In the latest issue of Customer Relationship Management, David Myron writes in his editorial about the problem that retailers have with "showrooming" the practice of looking at items in a retail store and then buying products from online retailers. The feature article singles out the problem that Best Buy has as its income has been in decline for the past 9 quarters! Carl, you piece is just further indication of why Best Buy has become a company that people avoid like the plague.

Good luck to you as you recover from this devastating loss of your personal belongings. I join with others in this forum of wishing you better things now and in the future.
 
 
+4 # FiberOptik 2013-09-16 14:03
Anyone who purchases any "protection plan" has meatloaf for brains. They are ipso facto a rip-off, and should be at all cost avoided. They are basically useless and why any consumer would purchase a product and then purchases a warranty that it is not a piece of garbage is simply not thinking. I am amazed they can get out of bed.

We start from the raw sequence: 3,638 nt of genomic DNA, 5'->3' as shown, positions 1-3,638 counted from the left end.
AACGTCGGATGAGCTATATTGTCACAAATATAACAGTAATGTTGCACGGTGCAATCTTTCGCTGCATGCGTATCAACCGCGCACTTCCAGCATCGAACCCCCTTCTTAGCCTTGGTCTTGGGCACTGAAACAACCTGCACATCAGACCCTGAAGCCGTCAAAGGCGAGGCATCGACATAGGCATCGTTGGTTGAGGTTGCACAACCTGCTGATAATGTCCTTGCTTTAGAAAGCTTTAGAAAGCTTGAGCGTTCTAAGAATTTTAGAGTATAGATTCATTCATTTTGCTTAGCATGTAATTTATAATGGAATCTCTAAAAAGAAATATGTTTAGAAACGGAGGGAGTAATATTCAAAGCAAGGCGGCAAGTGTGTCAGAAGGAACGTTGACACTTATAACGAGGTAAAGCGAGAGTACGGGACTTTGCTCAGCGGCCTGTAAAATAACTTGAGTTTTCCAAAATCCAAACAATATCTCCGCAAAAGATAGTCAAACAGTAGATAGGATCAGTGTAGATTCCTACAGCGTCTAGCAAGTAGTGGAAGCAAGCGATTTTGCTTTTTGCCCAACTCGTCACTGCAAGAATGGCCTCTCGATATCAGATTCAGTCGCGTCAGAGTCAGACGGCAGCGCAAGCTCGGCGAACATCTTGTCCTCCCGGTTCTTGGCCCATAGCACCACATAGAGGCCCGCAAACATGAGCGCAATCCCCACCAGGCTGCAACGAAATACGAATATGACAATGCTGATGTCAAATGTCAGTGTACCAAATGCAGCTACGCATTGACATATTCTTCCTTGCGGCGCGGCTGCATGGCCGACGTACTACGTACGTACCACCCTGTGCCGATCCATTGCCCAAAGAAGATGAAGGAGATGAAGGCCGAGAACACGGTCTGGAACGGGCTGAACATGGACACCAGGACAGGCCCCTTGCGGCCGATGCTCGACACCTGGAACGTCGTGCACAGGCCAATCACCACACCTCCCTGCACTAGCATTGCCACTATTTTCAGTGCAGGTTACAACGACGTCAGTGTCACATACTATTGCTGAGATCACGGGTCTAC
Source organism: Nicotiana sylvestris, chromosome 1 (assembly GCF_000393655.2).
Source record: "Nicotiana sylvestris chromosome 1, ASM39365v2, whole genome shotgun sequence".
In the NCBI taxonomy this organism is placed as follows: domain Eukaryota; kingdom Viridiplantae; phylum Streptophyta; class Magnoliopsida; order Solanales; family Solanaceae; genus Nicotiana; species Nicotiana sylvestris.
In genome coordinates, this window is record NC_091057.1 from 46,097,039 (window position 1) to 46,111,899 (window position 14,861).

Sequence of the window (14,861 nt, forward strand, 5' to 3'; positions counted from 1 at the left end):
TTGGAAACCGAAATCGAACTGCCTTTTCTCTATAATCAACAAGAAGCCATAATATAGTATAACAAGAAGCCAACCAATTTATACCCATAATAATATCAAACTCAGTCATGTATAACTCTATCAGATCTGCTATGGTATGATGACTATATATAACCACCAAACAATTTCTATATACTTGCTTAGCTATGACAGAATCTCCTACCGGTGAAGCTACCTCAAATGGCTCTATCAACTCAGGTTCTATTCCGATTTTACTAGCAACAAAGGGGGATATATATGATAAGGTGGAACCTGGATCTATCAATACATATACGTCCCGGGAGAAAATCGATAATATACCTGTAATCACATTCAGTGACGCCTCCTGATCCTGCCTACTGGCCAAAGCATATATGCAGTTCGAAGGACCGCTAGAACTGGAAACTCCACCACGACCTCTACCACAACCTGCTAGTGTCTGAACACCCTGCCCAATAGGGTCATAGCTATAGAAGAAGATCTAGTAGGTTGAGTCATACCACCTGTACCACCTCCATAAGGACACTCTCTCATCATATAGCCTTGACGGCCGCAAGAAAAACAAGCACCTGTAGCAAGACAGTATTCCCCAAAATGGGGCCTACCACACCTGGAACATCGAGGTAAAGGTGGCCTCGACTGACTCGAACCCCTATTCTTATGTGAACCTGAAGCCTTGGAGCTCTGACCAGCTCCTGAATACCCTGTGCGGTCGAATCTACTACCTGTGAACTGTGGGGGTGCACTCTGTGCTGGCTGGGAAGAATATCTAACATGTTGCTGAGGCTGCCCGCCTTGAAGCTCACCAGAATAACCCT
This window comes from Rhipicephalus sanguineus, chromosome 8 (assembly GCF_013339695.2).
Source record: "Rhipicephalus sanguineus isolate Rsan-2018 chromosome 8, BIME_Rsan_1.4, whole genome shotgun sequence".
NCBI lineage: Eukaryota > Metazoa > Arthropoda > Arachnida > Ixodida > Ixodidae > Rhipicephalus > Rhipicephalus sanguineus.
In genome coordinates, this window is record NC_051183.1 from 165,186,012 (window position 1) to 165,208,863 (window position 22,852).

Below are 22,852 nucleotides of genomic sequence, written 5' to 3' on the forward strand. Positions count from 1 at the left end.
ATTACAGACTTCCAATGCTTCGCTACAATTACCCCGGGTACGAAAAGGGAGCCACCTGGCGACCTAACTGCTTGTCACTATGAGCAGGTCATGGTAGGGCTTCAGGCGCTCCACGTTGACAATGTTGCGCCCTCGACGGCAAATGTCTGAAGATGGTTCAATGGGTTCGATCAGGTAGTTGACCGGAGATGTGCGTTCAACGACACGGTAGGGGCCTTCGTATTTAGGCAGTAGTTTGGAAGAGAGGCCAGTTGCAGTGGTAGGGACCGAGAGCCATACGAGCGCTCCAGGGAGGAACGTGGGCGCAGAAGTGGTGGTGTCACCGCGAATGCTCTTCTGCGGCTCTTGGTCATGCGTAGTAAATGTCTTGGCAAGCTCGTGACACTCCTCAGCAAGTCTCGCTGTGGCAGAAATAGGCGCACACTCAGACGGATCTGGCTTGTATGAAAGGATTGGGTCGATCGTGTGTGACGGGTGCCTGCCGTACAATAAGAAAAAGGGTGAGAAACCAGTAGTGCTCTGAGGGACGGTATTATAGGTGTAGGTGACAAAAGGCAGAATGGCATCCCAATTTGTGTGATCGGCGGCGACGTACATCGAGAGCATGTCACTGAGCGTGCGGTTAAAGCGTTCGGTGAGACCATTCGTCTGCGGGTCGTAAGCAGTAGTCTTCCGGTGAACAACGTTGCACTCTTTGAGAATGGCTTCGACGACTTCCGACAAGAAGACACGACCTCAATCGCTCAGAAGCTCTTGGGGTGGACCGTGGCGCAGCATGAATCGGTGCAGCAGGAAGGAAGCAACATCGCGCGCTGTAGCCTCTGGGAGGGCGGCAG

None too hopefully,

Phiber Optrik
 
 
+11 # jgorman 2013-09-16 14:35
I'm very glad that you and your pet are ok. Unfortunately, many of the electronics corporations selling smartphones simply don't really give a damn about honoring either regular or "extended protection plan" warranties. I have in the recent past, attempted to "work" with both of the mentioned companies in your article and received absolutely nothing. Instead, both companies inferred that I was lying and any damage done to the phone was a) intentional or b) misuse. When I informed both companies representatives that I would no longer purchase a) products and b) locations. The only response from either company continues to be a stony silence. Hopefully, you will get some assistance with your article but I would not count on it given the current dismal regulation and consumer protections in place in most states.